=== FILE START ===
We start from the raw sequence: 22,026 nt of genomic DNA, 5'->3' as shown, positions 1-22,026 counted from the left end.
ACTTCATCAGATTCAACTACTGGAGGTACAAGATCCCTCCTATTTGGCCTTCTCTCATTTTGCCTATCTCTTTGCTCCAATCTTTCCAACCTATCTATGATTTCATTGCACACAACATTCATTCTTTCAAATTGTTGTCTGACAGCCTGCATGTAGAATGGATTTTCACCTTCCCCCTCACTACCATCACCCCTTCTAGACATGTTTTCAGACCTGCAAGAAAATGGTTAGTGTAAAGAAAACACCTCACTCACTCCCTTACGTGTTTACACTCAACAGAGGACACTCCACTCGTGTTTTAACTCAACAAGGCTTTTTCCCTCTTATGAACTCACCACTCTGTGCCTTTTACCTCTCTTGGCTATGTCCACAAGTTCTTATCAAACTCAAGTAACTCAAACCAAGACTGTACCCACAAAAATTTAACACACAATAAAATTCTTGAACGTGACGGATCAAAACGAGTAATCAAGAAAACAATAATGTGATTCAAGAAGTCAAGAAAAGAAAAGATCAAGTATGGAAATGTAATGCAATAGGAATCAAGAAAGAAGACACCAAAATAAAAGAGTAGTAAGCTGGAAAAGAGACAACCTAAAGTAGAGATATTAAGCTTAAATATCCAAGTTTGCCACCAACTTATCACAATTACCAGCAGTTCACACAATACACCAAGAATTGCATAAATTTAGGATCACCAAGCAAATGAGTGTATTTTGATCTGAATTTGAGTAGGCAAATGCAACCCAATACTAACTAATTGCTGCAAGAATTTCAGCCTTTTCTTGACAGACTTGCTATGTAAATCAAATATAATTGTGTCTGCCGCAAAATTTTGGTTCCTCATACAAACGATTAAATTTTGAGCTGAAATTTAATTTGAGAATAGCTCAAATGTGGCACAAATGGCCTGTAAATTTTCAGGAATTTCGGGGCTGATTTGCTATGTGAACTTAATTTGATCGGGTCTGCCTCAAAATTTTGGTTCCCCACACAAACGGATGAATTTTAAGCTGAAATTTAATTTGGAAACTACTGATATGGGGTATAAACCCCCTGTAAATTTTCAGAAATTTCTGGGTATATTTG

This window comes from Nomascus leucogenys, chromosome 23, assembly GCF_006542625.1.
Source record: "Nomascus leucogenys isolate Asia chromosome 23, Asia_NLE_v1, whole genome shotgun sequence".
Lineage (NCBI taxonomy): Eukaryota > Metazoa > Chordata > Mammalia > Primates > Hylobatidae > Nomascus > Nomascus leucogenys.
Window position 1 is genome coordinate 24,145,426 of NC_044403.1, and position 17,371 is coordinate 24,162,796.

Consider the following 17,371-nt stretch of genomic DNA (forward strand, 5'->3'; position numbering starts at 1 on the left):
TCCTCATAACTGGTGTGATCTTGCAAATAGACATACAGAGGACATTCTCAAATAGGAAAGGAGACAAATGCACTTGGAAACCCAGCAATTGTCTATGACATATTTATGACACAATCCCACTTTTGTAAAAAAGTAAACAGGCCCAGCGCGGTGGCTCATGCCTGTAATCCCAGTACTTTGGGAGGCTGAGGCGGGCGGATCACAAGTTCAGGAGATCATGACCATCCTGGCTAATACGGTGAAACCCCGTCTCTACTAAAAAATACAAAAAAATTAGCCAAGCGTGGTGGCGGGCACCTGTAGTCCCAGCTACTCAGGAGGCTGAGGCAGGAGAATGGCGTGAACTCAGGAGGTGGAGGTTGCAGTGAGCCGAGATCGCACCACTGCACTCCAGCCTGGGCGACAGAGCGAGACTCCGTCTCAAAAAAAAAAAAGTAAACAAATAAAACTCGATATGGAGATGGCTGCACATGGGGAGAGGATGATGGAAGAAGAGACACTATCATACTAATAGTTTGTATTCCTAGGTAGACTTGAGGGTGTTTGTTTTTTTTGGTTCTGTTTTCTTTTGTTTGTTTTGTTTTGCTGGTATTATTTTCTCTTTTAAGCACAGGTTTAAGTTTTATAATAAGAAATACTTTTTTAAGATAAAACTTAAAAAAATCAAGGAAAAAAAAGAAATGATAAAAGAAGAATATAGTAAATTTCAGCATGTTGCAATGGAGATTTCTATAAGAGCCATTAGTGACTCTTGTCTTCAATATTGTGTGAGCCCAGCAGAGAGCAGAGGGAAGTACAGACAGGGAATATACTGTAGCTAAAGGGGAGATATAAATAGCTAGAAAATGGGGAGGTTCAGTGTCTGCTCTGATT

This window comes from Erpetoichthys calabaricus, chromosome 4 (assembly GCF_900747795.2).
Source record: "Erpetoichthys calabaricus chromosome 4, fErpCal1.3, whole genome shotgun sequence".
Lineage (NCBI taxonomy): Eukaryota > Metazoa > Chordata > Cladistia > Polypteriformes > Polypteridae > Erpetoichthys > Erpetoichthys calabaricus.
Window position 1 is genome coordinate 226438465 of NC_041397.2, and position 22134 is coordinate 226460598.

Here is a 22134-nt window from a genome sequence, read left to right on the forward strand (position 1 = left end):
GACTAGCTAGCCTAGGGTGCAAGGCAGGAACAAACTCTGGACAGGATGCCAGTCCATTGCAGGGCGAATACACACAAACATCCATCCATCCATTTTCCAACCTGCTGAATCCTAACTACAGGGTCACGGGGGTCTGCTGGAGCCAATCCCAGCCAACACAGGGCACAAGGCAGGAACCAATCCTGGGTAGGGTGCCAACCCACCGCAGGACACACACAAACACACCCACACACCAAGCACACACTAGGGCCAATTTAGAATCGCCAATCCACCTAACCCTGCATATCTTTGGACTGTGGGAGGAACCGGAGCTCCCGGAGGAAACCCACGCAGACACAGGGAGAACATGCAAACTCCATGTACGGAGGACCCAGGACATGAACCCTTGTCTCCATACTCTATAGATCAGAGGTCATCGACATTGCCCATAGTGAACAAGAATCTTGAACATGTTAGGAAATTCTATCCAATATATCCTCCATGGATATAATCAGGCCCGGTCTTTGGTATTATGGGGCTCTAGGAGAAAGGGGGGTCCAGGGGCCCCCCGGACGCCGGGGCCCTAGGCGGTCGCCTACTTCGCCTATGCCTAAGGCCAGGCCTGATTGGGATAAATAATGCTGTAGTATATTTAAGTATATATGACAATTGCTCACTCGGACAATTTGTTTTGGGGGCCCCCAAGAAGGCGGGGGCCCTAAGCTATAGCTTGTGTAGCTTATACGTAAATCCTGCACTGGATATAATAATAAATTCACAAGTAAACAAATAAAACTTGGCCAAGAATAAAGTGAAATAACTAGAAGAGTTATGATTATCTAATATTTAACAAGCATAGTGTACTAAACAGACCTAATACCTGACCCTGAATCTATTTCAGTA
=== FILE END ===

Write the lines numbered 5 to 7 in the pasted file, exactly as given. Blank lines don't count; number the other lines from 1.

Lineage (NCBI taxonomy): Eukaryota > Metazoa > Chordata > Mammalia > Primates > Hylobatidae > Nomascus > Nomascus leucogenys.
Window position 1 is genome coordinate 24,145,426 of NC_044403.1, and position 17,371 is coordinate 24,162,796.

Consider the following 17,371-nt stretch of genomic DNA (forward strand, 5'->3'; position numbering starts at 1 on the left):